Teens face poor treatment because of their age

By Shawna Lacharite
Memorial High School
Cape Breton, Nova Scotia

Stereotypes. Why do they exist? Can we blame it on society and say that it brainwashed us, and made us think a certain way that we grew up to believe is right? Or can we say it's our own ignorant minds placing people into categories in which they do not belong?

Whatever the reason, everyone stereotypes people at some part of their life, intentionally or not, and it's wrong. And some situations are less serious than others. Take mine for example.

The stereotype my situation falls under is the infamous "he/she's-a-teenager-and-they-are- casually-browsing-through-my-store-so-obviously-they're-going-to-shoplift." Want to know the irony? While this 17-year-old female is browsing through a store with no intentions to steal, all focus from the floor walkers and security guards is being placed on her, just waiting until they can catch her slipping a lip gloss into her pocket.

Meanwhile, this ever-so-obvious floor walker guy is following her around the store, while, lo and behold, a 23-year-old mother is in aisle three, stealing cans of tomato soup and cheese with the absolute greatest of ease. She could've been caught but no one suspected her. After all, she's not a teenager.

This situation has happened to me numerous times, as well as mostly everybody I know. I've learned to shrug it off. One thing I can't shrug off, however, is salespeople being snotty to me. Why? You've probably guessed it by now.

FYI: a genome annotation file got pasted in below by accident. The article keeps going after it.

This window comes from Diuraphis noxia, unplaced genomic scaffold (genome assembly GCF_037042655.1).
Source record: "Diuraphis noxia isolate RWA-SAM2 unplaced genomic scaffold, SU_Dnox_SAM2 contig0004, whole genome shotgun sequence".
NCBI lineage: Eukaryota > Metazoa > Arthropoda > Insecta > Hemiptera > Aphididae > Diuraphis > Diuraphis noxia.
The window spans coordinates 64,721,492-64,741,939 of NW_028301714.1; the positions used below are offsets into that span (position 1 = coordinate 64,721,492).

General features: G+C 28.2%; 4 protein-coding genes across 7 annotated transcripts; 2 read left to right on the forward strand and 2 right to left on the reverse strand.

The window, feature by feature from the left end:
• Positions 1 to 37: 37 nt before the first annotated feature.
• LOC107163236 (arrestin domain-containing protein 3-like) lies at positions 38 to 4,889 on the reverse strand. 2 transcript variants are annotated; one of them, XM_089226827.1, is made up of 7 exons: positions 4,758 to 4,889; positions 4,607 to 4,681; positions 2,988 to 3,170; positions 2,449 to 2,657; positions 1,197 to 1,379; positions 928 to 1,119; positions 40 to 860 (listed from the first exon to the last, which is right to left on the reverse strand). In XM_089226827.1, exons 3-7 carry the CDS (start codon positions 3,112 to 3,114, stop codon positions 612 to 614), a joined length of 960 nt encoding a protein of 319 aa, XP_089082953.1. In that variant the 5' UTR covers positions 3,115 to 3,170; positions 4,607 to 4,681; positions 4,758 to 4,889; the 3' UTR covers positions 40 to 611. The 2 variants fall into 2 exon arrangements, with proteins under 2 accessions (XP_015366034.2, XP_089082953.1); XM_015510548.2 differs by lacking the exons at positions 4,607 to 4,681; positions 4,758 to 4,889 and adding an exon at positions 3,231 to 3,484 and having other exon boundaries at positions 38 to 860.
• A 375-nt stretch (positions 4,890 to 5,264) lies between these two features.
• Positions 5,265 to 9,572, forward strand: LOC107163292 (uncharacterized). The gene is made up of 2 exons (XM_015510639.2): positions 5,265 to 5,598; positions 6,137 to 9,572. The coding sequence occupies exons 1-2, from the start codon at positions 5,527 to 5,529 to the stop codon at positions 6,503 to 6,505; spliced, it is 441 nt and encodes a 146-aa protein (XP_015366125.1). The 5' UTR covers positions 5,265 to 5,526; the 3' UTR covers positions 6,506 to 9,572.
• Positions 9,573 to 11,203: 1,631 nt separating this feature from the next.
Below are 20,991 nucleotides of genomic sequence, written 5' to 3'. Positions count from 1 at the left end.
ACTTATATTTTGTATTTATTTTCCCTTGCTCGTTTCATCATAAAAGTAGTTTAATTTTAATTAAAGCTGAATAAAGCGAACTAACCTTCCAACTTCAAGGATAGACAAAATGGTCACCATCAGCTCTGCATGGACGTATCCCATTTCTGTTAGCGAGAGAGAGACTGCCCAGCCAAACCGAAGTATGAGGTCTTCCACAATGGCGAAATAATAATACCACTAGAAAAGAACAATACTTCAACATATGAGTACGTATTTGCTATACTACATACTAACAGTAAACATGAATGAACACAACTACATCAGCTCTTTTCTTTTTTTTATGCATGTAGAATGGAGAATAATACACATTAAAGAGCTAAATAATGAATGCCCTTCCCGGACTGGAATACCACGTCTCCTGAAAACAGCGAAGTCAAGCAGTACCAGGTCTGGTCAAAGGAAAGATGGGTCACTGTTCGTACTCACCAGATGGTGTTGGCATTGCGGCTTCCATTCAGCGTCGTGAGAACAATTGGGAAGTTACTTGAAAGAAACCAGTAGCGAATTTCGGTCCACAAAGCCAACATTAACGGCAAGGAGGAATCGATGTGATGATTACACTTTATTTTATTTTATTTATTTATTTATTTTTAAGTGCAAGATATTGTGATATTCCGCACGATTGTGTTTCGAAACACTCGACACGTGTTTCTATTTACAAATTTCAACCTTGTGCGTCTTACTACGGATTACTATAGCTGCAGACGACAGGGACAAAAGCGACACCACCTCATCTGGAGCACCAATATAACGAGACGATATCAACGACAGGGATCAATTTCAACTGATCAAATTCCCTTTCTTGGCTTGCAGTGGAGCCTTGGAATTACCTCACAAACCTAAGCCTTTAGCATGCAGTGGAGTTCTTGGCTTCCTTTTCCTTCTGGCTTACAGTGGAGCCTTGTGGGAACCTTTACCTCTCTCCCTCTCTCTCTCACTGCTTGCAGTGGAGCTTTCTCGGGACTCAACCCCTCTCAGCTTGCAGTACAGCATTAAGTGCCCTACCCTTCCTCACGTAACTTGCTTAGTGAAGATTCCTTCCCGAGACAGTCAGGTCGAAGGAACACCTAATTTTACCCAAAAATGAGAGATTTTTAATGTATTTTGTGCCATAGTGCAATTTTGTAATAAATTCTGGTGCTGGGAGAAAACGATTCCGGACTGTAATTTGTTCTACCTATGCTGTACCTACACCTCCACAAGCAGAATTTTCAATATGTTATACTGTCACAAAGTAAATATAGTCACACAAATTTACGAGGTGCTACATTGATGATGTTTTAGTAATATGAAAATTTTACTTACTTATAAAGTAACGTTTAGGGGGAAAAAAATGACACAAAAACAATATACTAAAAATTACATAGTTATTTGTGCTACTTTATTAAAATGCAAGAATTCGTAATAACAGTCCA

Rude salespeople in places such as jewelry stores and high-class department stores really bug me. If you look like you don't have money, or fall under the age category of "going to the mall by yourself "- about 24 years of age where I live, you don't get a second look from these people. They won't ask you if you would like a price for something, try on a certain article of clothing you've been eyeing, or have a sample of that new perfume they're introducing.

You don't get treated equally by these people, all because they stereotype you. Remember the movie "Pretty Woman"? She was snubbed by those salespeople because, as far as they were concerned, she didn't look good enough to be in their store. That is exactly what I am talking about.

People need to put aside their stereotypical minds for once, and treat people with a little respect. After all, being 17 years old or living just above the poverty line is not something anyone can help, is it? Some people just need to grow up and realize that.


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